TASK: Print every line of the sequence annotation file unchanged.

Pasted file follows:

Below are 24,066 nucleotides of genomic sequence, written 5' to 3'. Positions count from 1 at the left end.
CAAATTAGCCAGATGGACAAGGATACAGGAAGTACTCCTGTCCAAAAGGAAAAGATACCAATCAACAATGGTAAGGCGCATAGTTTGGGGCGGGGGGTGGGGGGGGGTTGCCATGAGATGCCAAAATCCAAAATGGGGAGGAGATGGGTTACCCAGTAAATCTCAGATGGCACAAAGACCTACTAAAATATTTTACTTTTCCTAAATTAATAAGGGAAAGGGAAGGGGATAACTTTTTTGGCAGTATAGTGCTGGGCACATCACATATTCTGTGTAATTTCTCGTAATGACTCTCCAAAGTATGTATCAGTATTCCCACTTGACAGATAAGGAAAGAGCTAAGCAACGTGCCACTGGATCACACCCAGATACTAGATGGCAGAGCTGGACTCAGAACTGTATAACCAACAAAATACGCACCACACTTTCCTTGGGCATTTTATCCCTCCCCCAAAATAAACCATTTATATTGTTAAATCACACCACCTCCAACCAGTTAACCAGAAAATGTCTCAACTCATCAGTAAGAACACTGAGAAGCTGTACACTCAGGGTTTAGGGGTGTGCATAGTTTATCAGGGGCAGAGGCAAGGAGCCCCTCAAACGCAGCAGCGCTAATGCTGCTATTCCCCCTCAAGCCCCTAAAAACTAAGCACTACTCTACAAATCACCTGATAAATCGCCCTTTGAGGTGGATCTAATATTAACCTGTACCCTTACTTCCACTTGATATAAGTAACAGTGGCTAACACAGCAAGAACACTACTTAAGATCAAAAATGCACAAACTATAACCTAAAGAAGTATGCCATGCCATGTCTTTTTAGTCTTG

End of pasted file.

Below are 24,066 nucleotides of genomic sequence, written 5' to 3'. Positions count from 1 at the left end.
CAAATTAGCCAGATGGACAAGGATACAGGAAGTACTCCTGTCCAAAAGGAAAAGATACCAATCAACAATGGTAAGGCGCATAGTTTGGGGCGGGGGGTGGGGGGGGGTTGCCATGAGATGCCAAAATCCAAAATGGGGAGGAGATGGGTTACCCAGTAAATCTCAGATGGCACAAAGACCTACTAAAATATTTTACTTTTCCTAAATTAATAAGGGAAAGGGAAGGGGATAACTTTTTTGGCAGTATAGTGCTGGGCACATCACATATTCTGTGTAATTTCTCGTAATGACTCTCCAAAGTATGTATCAGTATTCCCACTTGACAGATAAGGAAAGAGCTAAGCAACGTGCCACTGGATCACACCCAGATACTAGATGGCAGAGCTGGACTCAGAACTGTATAACCAACAAAATACGCACCACACTTTCCTTGGGCATTTTATCCCTCCCCCAAAATAAACCATTTATATTGTTAAATCACACCACCTCCAACCAGTTAACCAGAAAATGTCTCAACTCATCAGTAAGAACACTGAGAAGCTGTACACTCAGGGTTTAGGGGTGTGCATAGTTTATCAGGGGCAGAGGCAAGGAGCCCCTCAAACGCAGCAGCGCTAATGCTGCTATTCCCCCTCAAGCCCCTAAAAACTAAGCACTACTCTACAAATCACCTGATAAATCGCCCTTTGAGGTGGATCTAATATTAACCTGTACCCTTACTTCCACTTGATATAAGTAACAGTGGCTAACACAGCAAGAACACTACTTAAGATCAAAAATGCACAAACTATAACCTAAAGAAGTATGCCATGCCATGTCTTTTTAGTCTTG